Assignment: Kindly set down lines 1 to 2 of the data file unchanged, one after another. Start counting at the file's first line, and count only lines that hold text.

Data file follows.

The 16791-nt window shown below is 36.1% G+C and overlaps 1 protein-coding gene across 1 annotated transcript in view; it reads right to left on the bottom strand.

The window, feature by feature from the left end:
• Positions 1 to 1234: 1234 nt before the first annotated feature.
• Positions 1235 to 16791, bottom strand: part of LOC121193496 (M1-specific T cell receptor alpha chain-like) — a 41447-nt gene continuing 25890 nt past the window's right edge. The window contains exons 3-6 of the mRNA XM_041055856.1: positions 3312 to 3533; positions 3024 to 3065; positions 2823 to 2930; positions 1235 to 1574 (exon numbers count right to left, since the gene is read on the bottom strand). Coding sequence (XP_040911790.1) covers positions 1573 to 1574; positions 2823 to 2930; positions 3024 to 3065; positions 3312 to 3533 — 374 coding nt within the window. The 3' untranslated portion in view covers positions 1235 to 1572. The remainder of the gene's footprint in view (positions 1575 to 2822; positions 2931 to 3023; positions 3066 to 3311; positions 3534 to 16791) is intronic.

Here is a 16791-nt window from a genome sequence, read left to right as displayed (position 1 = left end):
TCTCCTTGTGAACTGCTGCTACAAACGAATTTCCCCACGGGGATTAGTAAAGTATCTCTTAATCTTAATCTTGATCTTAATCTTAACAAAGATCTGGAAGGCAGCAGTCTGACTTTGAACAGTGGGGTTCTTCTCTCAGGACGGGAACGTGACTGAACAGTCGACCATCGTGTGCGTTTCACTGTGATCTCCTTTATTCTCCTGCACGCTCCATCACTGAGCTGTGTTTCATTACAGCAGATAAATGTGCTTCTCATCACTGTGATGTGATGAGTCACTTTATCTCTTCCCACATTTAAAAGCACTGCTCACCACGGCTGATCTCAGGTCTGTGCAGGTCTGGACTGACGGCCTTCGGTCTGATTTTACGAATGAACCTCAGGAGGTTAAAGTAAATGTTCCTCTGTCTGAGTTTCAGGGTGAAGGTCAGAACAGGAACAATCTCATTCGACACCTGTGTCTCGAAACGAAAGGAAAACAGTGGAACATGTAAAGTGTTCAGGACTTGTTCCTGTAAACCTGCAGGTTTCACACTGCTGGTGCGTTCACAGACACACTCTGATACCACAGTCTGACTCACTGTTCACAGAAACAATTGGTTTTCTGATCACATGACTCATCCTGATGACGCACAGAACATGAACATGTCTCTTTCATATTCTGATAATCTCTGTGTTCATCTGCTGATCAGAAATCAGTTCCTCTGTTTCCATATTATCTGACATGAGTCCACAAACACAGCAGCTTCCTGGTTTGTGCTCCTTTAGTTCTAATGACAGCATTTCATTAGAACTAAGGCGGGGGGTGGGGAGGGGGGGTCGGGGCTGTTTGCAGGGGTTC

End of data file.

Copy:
The 16791-nt window shown below is 36.1% G+C and overlaps 1 protein-coding gene across 1 annotated transcript in view; it reads right to left on the bottom strand.

The window, feature by feature from the left end: